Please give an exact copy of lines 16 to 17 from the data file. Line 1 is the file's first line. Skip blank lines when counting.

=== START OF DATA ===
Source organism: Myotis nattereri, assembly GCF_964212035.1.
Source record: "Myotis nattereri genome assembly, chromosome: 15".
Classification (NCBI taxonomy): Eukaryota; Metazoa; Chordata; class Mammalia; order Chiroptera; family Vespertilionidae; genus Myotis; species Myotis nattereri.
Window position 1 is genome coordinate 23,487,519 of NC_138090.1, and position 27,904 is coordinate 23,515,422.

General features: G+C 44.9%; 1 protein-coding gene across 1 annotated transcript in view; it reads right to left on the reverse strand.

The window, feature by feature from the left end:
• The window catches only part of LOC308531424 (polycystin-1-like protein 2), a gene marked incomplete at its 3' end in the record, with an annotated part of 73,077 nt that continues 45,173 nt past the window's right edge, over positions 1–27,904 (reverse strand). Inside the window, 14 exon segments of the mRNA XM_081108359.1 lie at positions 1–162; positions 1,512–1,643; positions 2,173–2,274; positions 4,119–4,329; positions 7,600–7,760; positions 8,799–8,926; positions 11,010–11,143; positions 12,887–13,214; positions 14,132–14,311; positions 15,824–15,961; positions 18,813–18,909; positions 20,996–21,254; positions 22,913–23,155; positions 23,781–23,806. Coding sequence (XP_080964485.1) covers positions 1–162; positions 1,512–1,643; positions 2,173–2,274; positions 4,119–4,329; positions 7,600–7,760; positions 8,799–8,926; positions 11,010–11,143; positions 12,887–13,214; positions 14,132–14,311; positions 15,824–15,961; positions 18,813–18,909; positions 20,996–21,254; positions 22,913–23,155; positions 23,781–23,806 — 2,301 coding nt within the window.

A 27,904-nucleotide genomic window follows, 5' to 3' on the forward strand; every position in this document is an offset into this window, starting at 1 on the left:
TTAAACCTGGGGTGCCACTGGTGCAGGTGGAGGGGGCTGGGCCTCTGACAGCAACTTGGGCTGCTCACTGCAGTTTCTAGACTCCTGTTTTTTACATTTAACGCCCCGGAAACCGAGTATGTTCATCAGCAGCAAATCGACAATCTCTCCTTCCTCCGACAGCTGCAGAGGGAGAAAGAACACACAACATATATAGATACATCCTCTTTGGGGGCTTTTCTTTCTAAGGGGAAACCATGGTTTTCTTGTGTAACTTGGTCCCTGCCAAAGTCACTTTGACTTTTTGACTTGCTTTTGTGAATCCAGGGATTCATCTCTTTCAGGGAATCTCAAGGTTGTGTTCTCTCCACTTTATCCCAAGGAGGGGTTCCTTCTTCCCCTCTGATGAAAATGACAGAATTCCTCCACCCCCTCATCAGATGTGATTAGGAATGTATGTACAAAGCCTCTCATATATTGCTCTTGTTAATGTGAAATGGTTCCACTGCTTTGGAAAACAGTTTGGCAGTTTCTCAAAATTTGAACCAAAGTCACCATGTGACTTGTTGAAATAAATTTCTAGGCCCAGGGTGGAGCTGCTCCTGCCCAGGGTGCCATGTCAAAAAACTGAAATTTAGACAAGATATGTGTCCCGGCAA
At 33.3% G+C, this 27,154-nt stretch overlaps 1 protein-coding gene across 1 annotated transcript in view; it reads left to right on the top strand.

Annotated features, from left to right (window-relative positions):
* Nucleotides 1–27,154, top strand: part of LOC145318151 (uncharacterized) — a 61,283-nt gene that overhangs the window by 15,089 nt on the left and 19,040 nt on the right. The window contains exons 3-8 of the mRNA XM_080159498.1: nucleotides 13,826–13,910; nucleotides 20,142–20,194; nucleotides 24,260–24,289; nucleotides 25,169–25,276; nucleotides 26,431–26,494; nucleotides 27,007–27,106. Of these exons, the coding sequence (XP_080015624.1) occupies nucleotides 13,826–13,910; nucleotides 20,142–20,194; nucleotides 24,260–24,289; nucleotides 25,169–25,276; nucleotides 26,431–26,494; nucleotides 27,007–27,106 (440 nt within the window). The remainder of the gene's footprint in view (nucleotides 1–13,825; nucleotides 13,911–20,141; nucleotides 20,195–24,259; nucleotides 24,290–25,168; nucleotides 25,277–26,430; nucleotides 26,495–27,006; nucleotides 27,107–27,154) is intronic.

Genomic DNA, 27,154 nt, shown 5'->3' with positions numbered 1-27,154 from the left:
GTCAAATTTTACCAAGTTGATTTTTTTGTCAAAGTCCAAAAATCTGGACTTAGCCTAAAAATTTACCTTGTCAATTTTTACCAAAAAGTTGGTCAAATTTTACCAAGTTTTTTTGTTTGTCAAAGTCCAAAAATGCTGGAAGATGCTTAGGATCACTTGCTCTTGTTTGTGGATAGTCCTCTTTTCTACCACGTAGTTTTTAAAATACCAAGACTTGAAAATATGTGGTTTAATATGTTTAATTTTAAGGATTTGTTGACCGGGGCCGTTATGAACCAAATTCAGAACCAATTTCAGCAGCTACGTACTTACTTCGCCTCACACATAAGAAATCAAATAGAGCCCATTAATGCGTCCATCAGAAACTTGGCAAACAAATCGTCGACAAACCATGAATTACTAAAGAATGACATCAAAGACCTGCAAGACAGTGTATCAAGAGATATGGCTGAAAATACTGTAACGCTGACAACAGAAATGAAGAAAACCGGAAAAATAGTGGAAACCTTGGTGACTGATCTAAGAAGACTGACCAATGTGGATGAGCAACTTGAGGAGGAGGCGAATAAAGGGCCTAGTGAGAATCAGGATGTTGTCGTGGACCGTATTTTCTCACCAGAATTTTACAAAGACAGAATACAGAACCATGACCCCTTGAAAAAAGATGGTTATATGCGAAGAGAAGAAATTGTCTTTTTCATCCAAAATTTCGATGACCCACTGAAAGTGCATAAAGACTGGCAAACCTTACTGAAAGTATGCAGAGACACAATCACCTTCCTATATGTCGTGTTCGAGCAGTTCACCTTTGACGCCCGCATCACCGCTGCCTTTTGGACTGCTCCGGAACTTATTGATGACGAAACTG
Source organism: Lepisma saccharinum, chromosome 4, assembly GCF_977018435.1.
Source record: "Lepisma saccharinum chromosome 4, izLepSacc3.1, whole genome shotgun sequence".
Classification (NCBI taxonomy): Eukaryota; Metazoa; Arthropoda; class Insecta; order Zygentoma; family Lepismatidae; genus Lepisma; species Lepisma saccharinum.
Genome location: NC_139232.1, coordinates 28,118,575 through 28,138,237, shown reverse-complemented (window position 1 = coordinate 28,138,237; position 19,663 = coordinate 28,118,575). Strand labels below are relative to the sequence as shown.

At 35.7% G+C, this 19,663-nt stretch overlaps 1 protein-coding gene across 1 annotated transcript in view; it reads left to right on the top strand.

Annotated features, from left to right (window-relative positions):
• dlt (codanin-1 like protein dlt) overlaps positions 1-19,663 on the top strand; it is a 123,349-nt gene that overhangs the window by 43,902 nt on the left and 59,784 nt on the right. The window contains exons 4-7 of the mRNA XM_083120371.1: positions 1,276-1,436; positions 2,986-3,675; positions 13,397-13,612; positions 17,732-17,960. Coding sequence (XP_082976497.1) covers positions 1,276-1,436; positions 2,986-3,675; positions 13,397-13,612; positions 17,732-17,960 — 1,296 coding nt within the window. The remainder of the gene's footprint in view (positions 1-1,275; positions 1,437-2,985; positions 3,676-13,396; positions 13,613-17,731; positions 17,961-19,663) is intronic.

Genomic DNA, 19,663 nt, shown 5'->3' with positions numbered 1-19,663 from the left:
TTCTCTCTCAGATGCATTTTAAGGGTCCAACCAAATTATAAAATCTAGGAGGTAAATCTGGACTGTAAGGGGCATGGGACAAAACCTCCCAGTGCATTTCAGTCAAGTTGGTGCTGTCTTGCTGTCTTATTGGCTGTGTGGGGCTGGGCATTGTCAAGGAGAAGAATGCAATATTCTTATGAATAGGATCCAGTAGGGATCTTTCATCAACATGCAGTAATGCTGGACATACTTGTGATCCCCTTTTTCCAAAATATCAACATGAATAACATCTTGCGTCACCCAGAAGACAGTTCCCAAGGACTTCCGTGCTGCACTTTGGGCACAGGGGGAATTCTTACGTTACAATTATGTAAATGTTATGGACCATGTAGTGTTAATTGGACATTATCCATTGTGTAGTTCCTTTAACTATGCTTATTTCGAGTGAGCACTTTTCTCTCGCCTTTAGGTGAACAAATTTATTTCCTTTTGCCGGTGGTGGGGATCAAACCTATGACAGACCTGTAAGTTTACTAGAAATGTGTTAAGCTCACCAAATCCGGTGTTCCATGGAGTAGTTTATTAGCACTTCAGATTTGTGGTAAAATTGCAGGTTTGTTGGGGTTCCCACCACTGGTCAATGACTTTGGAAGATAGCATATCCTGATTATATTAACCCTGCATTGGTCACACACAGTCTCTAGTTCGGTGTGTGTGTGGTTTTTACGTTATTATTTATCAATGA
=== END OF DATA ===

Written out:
Source record: "Lepisma saccharinum chromosome 4, izLepSacc3.1, whole genome shotgun sequence".
Classification (NCBI taxonomy): Eukaryota; Metazoa; Arthropoda; class Insecta; order Zygentoma; family Lepismatidae; genus Lepisma; species Lepisma saccharinum.